Former Israeli Prime Minister Ehud Barak has been elected leader of the Labour Party, the second major partner in the country's governing coalition.
Mr Barak has promised to re-establish Israel's military power
Mr Barak won 51.2% in the second-round run-off, while former intelligence chief Ami Ayalon gained 47.7%. The remaining ballots were spoilt.
Incumbent Amir Peretz, who was heavily criticised after the 2006 Lebanon war, was knocked out in the first round.
Mr Barak has called for PM Ehud Olmert to resign over his handling of the war.
However, correspondents say he is unlikely to bring down the coalition led by Mr Olmert's Kadima party, as opinion polls indicate the right-wing opposition party, Likud, would be likely to win in the event of a general election.
Speaking to his supporters in Tel Aviv after the results had been confirmed, Mr Barak said he would focus on re-building trust in Israel's government.
"Today begins the long journey toward bringing back level-headed, responsible, and experienced leadership to the state of Israel," he said.
"It is also the beginning of our mission to repair the people's faith in its leaders."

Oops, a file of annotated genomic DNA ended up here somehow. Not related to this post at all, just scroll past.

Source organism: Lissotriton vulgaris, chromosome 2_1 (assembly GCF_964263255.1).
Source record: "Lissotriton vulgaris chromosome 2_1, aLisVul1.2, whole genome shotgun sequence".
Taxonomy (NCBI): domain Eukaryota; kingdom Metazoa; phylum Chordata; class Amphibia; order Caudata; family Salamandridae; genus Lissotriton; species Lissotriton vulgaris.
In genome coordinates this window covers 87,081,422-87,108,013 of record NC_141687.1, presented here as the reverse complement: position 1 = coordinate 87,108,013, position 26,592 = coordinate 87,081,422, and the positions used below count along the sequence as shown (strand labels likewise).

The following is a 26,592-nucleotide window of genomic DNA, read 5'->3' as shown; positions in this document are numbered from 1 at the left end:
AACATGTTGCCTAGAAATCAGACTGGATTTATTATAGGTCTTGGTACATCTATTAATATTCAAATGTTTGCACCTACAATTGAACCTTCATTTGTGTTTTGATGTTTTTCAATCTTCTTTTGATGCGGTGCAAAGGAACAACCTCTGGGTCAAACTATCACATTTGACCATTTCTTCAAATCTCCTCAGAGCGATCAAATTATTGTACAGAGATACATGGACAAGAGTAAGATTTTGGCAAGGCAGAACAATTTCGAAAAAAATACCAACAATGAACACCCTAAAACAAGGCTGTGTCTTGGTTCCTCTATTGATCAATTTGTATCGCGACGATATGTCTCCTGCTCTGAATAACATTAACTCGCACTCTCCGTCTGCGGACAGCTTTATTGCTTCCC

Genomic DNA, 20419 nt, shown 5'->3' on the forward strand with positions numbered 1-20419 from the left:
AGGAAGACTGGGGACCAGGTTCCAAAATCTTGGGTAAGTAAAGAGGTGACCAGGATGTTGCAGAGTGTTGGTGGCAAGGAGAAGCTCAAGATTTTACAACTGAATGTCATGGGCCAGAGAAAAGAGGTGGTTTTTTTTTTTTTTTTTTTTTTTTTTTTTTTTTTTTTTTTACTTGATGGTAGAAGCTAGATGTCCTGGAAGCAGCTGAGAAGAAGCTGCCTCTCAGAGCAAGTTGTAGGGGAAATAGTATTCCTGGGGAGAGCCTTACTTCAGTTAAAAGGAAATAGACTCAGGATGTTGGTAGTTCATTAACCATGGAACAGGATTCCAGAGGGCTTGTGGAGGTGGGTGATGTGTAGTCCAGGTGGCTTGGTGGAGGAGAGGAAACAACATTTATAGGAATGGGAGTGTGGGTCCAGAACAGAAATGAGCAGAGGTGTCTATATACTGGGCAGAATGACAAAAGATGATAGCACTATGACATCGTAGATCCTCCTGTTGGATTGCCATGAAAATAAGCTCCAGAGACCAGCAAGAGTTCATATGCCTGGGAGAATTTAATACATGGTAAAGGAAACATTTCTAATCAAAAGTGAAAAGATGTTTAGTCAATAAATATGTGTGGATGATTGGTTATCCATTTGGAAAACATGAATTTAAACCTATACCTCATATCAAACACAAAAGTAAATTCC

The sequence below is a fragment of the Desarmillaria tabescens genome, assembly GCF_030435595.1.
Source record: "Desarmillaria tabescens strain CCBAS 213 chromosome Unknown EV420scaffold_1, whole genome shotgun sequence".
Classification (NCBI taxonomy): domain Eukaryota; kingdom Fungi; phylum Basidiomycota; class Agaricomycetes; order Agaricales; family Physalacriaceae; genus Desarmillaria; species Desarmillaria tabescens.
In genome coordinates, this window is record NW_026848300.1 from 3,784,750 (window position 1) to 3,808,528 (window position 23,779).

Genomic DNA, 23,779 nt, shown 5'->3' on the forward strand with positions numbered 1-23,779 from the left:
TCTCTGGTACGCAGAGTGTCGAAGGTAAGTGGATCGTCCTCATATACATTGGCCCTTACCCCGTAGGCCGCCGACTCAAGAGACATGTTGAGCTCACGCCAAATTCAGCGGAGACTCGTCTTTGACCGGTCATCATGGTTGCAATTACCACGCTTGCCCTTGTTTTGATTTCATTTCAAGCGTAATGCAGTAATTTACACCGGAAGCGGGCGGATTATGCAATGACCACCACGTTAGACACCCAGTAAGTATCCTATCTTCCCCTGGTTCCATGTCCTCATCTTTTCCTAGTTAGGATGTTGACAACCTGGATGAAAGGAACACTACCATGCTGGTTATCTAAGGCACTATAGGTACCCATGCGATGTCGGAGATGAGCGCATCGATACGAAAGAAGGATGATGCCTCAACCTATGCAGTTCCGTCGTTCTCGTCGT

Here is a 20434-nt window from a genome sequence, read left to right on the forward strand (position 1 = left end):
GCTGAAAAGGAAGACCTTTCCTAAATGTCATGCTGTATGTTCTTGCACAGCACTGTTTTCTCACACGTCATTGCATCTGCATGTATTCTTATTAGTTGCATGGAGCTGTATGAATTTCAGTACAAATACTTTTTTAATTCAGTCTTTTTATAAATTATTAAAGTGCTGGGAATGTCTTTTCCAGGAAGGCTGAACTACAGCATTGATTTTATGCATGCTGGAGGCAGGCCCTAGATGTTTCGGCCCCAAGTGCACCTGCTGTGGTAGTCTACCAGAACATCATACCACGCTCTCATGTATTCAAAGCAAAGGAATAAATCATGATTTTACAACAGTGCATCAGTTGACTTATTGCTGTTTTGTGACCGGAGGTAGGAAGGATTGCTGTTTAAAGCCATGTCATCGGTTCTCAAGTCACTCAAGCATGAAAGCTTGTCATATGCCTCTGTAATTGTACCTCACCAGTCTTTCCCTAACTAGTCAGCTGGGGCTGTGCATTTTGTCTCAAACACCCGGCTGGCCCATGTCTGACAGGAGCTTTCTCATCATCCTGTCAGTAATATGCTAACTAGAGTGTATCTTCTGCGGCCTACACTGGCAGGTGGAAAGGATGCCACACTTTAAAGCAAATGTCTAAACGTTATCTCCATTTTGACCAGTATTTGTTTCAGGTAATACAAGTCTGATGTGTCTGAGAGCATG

Mr Barak, Israel's most decorated soldier, also announced he would replace Mr Peretz as defence minister and lead reforms in the Israel Defence Force (IDF).
"I promise to put all my efforts and my knowledge into strengthening the security forces and the IDF and into restoring our military might and Israel's power of deterrence," he said.
The new Labour chairman added that his party's policy would combine "uncompromising security, protecting Israel's solidarity and democracy, determined pursuit of real peace, reinforcement of the rule of law and healing the Israeli society".
Mr Barak said the internal rivalry within Labour was now over.
"I was chosen to lead the mission, but I plan to do it with the wonderful team, along with Ami [Ayalon] and all the other comrades," he said.
Mr Ayalon, a former head of Shin Bet, Israel's internal security agency, promised to work together with Barak and not to appeal against the results.
The BBC's Sebastian Usher says Mr Barak has made a remarkable comeback.
He has been in the political wilderness for the past six years since losing the 2001 general election, our correspondent adds.
His defeat followed 19 months as prime minister, during which he tried but failed to achieve a comprehensive peace deal with the Palestinians.